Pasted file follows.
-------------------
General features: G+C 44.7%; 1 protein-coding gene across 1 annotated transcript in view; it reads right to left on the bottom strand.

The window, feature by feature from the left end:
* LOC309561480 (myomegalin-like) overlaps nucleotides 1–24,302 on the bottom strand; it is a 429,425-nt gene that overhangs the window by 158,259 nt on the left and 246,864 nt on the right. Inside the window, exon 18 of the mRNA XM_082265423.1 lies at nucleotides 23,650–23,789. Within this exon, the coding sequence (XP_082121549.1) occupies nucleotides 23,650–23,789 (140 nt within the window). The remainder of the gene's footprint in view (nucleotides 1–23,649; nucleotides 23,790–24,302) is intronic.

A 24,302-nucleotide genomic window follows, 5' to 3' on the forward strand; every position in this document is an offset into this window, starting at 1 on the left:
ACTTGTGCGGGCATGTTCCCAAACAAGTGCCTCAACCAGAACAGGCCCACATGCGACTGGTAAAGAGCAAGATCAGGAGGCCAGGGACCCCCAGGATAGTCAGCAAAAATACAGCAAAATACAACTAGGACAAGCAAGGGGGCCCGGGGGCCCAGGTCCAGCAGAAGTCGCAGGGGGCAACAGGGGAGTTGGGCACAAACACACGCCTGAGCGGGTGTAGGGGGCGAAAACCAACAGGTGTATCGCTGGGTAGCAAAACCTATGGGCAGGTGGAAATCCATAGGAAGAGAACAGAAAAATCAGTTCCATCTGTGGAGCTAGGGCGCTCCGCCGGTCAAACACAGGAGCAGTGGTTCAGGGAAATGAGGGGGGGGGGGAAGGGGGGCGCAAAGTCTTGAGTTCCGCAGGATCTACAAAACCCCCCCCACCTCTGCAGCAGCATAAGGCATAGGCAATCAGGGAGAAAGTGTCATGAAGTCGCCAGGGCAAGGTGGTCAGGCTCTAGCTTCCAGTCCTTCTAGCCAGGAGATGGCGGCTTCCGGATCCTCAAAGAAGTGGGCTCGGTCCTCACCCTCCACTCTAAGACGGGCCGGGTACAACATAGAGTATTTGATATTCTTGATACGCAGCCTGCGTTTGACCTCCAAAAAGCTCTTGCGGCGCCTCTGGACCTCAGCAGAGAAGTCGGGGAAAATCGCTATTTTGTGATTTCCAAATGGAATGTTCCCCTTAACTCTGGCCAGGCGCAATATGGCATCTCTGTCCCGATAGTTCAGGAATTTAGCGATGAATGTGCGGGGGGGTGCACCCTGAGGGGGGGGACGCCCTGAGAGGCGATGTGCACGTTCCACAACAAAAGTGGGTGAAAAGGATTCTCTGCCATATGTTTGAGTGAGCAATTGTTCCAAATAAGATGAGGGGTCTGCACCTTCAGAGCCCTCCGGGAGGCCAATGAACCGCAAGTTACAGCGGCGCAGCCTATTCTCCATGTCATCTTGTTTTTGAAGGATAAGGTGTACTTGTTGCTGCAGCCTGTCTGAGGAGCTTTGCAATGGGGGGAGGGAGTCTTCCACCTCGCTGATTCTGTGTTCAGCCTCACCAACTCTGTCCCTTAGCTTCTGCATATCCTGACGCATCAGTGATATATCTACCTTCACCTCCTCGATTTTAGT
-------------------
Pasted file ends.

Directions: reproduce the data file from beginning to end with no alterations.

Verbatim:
General features: G+C 44.7%; 1 protein-coding gene across 1 annotated transcript in view; it reads right to left on the bottom strand.

The window, feature by feature from the left end:
* LOC309561480 (myomegalin-like) overlaps nucleotides 1–24,302 on the bottom strand; it is a 429,425-nt gene that overhangs the window by 158,259 nt on the left and 246,864 nt on the right. Inside the window, exon 18 of the mRNA XM_082265423.1 lies at nucleotides 23,650–23,789. Within this exon, the coding sequence (XP_082121549.1) occupies nucleotides 23,650–23,789 (140 nt within the window). The remainder of the gene's footprint in view (nucleotides 1–23,649; nucleotides 23,790–24,302) is intronic.

A 24,302-nucleotide genomic window follows, 5' to 3' on the forward strand; every position in this document is an offset into this window, starting at 1 on the left:
ACTTGTGCGGGCATGTTCCCAAACAAGTGCCTCAACCAGAACAGGCCCACATGCGACTGGTAAAGAGCAAGATCAGGAGGCCAGGGACCCCCAGGATAGTCAGCAAAAATACAGCAAAATACAACTAGGACAAGCAAGGGGGCCCGGGGGCCCAGGTCCAGCAGAAGTCGCAGGGGGCAACAGGGGAGTTGGGCACAAACACACGCCTGAGCGGGTGTAGGGGGCGAAAACCAACAGGTGTATCGCTGGGTAGCAAAACCTATGGGCAGGTGGAAATCCATAGGAAGAGAACAGAAAAATCAGTTCCATCTGTGGAGCTAGGGCGCTCCGCCGGTCAAACACAGGAGCAGTGGTTCAGGGAAATGAGGGGGGGGGGGAAGGGGGGCGCAAAGTCTTGAGTTCCGCAGGATCTACAAAACCCCCCCCACCTCTGCAGCAGCATAAGGCATAGGCAATCAGGGAGAAAGTGTCATGAAGTCGCCAGGGCAAGGTGGTCAGGCTCTAGCTTCCAGTCCTTCTAGCCAGGAGATGGCGGCTTCCGGATCCTCAAAGAAGTGGGCTCGGTCCTCACCCTCCACTCTAAGACGGGCCGGGTACAACATAGAGTATTTGATATTCTTGATACGCAGCCTGCGTTTGACCTCCAAAAAGCTCTTGCGGCGCCTCTGGACCTCAGCAGAGAAGTCGGGGAAAATCGCTATTTTGTGATTTCCAAATGGAATGTTCCCCTTAACTCTGGCCAGGCGCAATATGGCATCTCTGTCCCGATAGTTCAGGAATTTAGCGATGAATGTGCGGGGGGGTGCACCCTGAGGGGGGGGACGCCCTGAGAGGCGATGTGCACGTTCCACAACAAAAGTGGGTGAAAAGGATTCTCTGCCATATGTTTGAGTGAGCAATTGTTCCAAATAAGATGAGGGGTCTGCACCTTCAGAGCCCTCCGGGAGGCCAATGAACCGCAAGTTACAGCGGCGCAGCCTATTCTCCATGTCATCTTGTTTTTGAAGGATAAGGTGTACTTGTTGCTGCAGCCTGTCTGAGGAGCTTTGCAATGGGGGGAGGGAGTCTTCCACCTCGCTGATTCTGTGTTCAGCCTCACCAACTCTGTCCCTTAGCTTCTGCATATCCTGACGCATCAGTGATATATCTACCTTCACCTCCTCGATTTTAGT